Thomas Cook – The Rise and Fall | Corporate law

How many of us have seen the Alberto Brea quote:

Netflix did not kill Blockbuster. Ridiculous late fees did.

Uber did not kill the taxi business. Limited number of taxis and fare control did.

Apple did not kill the music industry. Being forced to buy full-length albums did.

Amazon did not kill the other retailers. Bad customer service and experience did.

Airbnb did not kill the hotel industry. Limited availability and price options did.

Technology by itself is not the real disrupter. Not being customer-centric is the biggest threat to any business.

Can the same be said of Thomas Cook and their dramatic collapse over the weekend of 21st September?  The company is an iconic travel brand that has been operating for 178 years and its collapse left 21,000 jobs at risk, 9,000 of which are in the UK, and 150,000 UK passengers stranded abroad.  The knock on effects in the company’s supply chain are also starting to be felt with 350,000 non-UK passengers also abroad on holidays offered by the tour operator. Thomas Cook was one of the world’s best-known names in travel, thanks to the inspiration and dedication of its founder.  The firm was a pioneer in organised travel but struggled to maintain relevance in a changed marketplace.

The airline part of Thomas Cook’s business has been profitable, however the tour operator business has been in heavy debt for some time.  So what could Thomas Cook have done differently?  Their holiday business has been based in high street stores selling lower priced packaged holidays, and just looking at the examples Mr Brea quotes, you can see the analogies.  Today’s travelers want more choice and flexibility, and don’t want the limited options of off-the-shelf holidays. If Thomas Cook had offered a wider range of options to more than just the budget traveller, no doubt the story would have been different.  Focusing on an outdated model which is popular with one section of the public only left the company in an at risk position.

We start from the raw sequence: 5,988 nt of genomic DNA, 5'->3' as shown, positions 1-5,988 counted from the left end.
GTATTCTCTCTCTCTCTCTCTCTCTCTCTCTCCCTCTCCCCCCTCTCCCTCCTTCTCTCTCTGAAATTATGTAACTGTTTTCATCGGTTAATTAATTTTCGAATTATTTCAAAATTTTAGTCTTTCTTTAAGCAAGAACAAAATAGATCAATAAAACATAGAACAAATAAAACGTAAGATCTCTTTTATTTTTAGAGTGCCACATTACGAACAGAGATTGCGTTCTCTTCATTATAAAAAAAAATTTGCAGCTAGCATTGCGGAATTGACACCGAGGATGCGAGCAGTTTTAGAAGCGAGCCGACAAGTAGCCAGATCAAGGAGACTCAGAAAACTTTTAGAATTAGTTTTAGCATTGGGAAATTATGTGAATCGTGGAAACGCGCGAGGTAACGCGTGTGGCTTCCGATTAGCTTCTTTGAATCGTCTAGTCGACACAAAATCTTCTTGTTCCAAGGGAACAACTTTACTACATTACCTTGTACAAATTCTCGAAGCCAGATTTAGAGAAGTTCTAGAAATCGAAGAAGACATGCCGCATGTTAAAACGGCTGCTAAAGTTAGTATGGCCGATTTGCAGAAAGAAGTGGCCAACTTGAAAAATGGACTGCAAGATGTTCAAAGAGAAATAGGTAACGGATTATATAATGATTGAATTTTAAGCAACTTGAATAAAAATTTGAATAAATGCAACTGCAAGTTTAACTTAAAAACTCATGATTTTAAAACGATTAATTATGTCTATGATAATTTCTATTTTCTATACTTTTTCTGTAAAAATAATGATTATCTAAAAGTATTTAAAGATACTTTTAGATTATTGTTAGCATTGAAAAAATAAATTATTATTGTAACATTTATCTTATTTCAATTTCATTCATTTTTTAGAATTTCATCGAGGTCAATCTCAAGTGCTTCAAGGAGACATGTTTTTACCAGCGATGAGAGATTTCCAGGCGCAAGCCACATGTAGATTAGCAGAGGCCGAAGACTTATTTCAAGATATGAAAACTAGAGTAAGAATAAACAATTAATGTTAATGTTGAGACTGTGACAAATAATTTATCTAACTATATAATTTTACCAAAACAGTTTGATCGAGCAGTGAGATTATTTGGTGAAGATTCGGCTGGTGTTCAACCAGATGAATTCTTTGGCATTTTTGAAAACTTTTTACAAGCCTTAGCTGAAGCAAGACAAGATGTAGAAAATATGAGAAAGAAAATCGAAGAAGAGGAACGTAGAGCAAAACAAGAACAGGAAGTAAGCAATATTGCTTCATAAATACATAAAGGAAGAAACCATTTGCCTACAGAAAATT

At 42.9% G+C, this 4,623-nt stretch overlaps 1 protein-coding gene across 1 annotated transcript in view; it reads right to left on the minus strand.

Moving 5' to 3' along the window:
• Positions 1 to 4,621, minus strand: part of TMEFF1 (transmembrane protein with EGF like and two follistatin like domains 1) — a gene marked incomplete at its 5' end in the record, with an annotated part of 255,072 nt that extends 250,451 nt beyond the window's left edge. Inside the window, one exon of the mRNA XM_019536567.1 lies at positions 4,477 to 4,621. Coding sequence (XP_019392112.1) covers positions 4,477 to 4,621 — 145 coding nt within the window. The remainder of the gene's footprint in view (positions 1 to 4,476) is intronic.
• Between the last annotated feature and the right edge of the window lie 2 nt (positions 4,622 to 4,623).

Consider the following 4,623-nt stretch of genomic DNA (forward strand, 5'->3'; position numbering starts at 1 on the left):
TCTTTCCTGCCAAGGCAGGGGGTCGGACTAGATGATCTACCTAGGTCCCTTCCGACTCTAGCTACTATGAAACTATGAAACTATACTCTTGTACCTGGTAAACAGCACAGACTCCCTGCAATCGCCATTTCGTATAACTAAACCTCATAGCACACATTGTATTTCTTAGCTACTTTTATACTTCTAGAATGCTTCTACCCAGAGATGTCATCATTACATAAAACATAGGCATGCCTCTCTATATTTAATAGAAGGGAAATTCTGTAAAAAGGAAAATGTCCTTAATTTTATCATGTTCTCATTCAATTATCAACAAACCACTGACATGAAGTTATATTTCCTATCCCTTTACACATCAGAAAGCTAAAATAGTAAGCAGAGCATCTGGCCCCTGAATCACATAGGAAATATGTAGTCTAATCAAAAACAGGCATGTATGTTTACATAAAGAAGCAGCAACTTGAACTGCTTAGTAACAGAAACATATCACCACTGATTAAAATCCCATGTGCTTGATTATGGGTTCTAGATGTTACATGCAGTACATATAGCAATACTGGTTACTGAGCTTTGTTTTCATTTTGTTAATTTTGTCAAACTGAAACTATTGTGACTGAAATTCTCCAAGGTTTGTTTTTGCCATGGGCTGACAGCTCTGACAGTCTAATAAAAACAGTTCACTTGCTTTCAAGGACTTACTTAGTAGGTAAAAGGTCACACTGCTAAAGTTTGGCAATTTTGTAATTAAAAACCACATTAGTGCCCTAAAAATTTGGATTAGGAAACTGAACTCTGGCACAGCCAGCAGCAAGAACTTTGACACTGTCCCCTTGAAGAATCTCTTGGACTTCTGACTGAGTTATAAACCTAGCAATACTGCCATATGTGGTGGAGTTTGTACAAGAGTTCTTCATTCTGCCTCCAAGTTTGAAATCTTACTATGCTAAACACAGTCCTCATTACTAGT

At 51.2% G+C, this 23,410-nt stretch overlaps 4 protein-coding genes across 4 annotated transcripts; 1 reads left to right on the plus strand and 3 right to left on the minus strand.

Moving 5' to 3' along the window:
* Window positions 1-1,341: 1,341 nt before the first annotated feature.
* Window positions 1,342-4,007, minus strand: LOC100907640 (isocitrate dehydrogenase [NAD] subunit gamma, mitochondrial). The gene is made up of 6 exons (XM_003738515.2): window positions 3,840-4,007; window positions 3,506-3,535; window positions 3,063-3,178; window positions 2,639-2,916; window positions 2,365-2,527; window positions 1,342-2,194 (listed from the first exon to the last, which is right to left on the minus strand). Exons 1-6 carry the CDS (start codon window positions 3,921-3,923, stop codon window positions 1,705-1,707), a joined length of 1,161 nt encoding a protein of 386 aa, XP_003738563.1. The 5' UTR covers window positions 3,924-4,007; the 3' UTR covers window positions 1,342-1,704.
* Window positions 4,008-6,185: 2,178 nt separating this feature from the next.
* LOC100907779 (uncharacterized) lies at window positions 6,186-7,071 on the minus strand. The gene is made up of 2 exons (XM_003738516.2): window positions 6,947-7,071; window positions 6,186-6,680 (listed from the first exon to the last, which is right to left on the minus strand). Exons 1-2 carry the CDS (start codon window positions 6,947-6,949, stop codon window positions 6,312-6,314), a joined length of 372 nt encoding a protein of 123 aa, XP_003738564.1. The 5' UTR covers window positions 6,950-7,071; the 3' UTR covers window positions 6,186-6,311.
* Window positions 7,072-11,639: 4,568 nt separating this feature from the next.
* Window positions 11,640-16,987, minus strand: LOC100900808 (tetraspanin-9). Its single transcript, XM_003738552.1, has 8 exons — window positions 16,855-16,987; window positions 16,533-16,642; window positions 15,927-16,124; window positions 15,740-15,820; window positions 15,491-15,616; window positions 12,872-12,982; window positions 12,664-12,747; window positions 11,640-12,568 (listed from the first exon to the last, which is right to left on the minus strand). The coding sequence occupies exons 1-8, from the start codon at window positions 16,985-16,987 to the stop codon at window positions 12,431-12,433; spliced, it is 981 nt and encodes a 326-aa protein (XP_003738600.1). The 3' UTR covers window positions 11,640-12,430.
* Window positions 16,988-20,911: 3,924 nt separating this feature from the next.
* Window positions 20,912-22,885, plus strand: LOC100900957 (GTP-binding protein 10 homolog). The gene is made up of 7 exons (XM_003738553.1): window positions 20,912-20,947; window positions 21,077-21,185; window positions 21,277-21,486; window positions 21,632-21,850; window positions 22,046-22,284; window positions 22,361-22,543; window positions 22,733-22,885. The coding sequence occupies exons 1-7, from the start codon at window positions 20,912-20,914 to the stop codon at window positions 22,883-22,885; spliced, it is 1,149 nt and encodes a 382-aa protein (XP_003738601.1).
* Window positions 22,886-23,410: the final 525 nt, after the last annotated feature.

What can businesses learn from this?  In the retail and leisure sector businesses need to have a good hard look at what they are selling.  This is a fast paced sector which is constantly changing to match customer’s demands.  Does your business do this?  Are you selling the same things you always have in the same way? Are you able to move with the times and adapt new technology to change your business model and offer your customers what modern technological life has led them to come to expect?

Thursfields Commercial team is experienced in advising businesses in the Retail and Leisure sector on ensuring their businesses are consumer compliant and providing risk management advice for your business and its contracts.

Please contact Jane Rudge on or 0121 227 3885 or Stuart Price on or 0121 227 3867.

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